10. Justyn Ross, WR, Clemson: At his best, Ross looks almost unguardable in one-on-one situations, overwhelming cornerbacks with his 6-4, 205-pound build and penchant for circus catches. The next step in his development is to become a more consistent pass catcher, which starts with improved route running. 

11. Dylan Moses, LB, Alabama: If not a torn anterior cruciate ligament suffered last season, Moses almost assuredly would have already earned the distinction of being a first-round draft pick in this year's class. A phenomenal athlete, the 6-3, 235-pound linebacker can make his mark dropping into zone coverage or attacking downhill.

12. Jevon Holland, S, Oregon: His playmaking streak is evident in his nine interceptions the last two seasons and 15.3 yards per punt return in 2019. The Thorpe Award semifinalist also has been outstanding in covering the slot throughout his career.

13. Creed Humphrey, C/G, Oklahoma: The former wrestling standout went from pinning his opponents to pancaking them. Humphrey is particularly adept at winning in confined spaces, but he also can be dangerous on the move.

14. Kyle Pitts, TE, Florida: This year's crop of tight ends was perhaps the weakest of any group in the draft, but there are several players — including Penn State's Pat Freiermuth and Miami's Brevin Jordan — in line to make 2021 much stronger at the position. Pitts, who creates mismatches in the passing game with his 6-6 frame and speed to separate after the catch, looks like the most promising of them all.

15. Alex Leatherwood, OT, Alabama: Citing "unfinished business," Leatherwood opted to return for his senior season rather than push to join Crimson Tide linemate Jedrick Wills in the first round. If he can hone his technique, he could end up a top-15 selection. 

16. Sam Cosmi, OT, Texas: Boasting a 6-7, 310-pound frame, Cosmi has the ideal make-up to be a starting left tackle. His development as a pass protector is encouraging, and last season's matchup with LSU's K'Lavon Chaisson showed he can handle facing off against first-round talent.

17. Travis Etienne, RB, Clemson: It was Etienne, not Lawrence, who won ACC Offensive Player of the Year in 2018 and '19 after eclipsing 1,600 rushing yards in each campaign and totaling 49 touchdowns. The 5-10, 210-pound breakaway threat said he returned to school after being given a second-round grade from the NFL Draft Advisory Board, and Day 1 should be within reach in 2021, though his outlook might hinge on continued growth as a receiver.

18. Walker Little, OT, Stanford: A knee injury robbed him of all but one appearance last year, so Little will have some work to do in re-establishing himself as a top prospect. With his 6-7 and 320-pound build, though, he likely will have plenty of admirers waiting among talent evaluators.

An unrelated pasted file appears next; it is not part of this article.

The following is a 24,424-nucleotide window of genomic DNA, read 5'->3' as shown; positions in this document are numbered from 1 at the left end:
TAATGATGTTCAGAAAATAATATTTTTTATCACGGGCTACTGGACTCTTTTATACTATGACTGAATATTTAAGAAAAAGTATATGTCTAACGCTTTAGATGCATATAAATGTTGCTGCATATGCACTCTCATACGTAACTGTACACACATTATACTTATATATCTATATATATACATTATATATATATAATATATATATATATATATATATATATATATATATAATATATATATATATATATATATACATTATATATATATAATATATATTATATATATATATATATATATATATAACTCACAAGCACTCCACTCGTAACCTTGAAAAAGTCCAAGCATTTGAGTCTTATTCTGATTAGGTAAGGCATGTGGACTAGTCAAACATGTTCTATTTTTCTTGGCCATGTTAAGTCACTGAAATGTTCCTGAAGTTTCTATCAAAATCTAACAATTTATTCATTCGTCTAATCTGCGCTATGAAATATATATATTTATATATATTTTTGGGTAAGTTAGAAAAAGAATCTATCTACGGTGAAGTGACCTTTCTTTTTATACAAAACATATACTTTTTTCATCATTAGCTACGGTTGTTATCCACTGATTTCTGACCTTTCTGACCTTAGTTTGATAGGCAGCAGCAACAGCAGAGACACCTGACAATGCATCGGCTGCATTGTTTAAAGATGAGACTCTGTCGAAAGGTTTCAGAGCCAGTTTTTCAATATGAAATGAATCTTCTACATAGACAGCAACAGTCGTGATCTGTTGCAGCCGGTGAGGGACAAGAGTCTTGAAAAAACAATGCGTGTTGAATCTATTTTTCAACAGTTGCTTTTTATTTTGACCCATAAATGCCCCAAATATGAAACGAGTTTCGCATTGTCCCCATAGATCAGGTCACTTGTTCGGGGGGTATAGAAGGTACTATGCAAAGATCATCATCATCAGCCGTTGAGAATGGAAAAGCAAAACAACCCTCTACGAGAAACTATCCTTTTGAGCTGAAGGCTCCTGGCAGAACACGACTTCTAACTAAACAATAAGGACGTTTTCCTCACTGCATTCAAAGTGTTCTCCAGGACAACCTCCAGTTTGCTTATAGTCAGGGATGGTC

19. DeVonta Smith, WR, Alabama: Even with first-rounders Henry Ruggs III and Jerry Jeudy off to the NFL, the Crimson Tide's receiving corps is far from depleted. Rising junior Jaylen Waddle is an electric target who also should garner first-round consideration, but Smith stands out for his crafty route running and an overall refinement that helped him lead Alabama's loaded pass-catching crew in receiving yards (1,256) and touchdown catches (14).

20. Wyatt Davis, G, Ohio State: After establishing himself as a consensus All-American, Davis opted to delay his entry into the NFL at least another year for another go-around in Columbus. The 6-4, 315-pound blocker is powerful at the point of attack and has enticing tools in pass protection.

21. Andre Cisco, S, Syracuse: In his first two years in the ACC, Cisco quickly stood out for his ball skills, recording 12 interceptions. If he can become more consistent, the 6-0, 203-pound safety will be in the first-round conversation.

22. Trey Smith, G, Tennessee: Medical evaluations will be critical to Smith's stock after blood clots in his lungs disrupted the former five-star recruit's career, but there will be plenty of suitors so long as he gets the green light from doctors. Smith can drive defenders off their spots in the run game and can anchor to prevent the pocket from collapsing.

23. Rondale Moore, WR, Purdue: When healthy, Moore might be the most electric threat in college football. Evaluators will scrutinize his size (listed at 5-9, 180 pounds), but he can strike in a number of ways, having won the Hornung Award as college football's most versatile player when he was a freshman.

24. Paulson Adebo, CB, Stanford: Returning for his senior season was likely a shrewd move after an uneven 2019 campaign. The 6-1, 192-pound former receiver can bounce back by continuing to polish his approach and show off his impressive ball skills after tallying eight interceptions in two years.

25. Tyler Shelvin, DT, LSU: At 6-3 and 346 pounds, Shelvin commands a significant amount of attention with his sheer power. He likely won't record a ton of sacks, but the nose tackle can still be plenty disruptive for opposing offenses. 

Follow Michael Middlehurst-Schwartz on Twitter @MikeMSchwartz.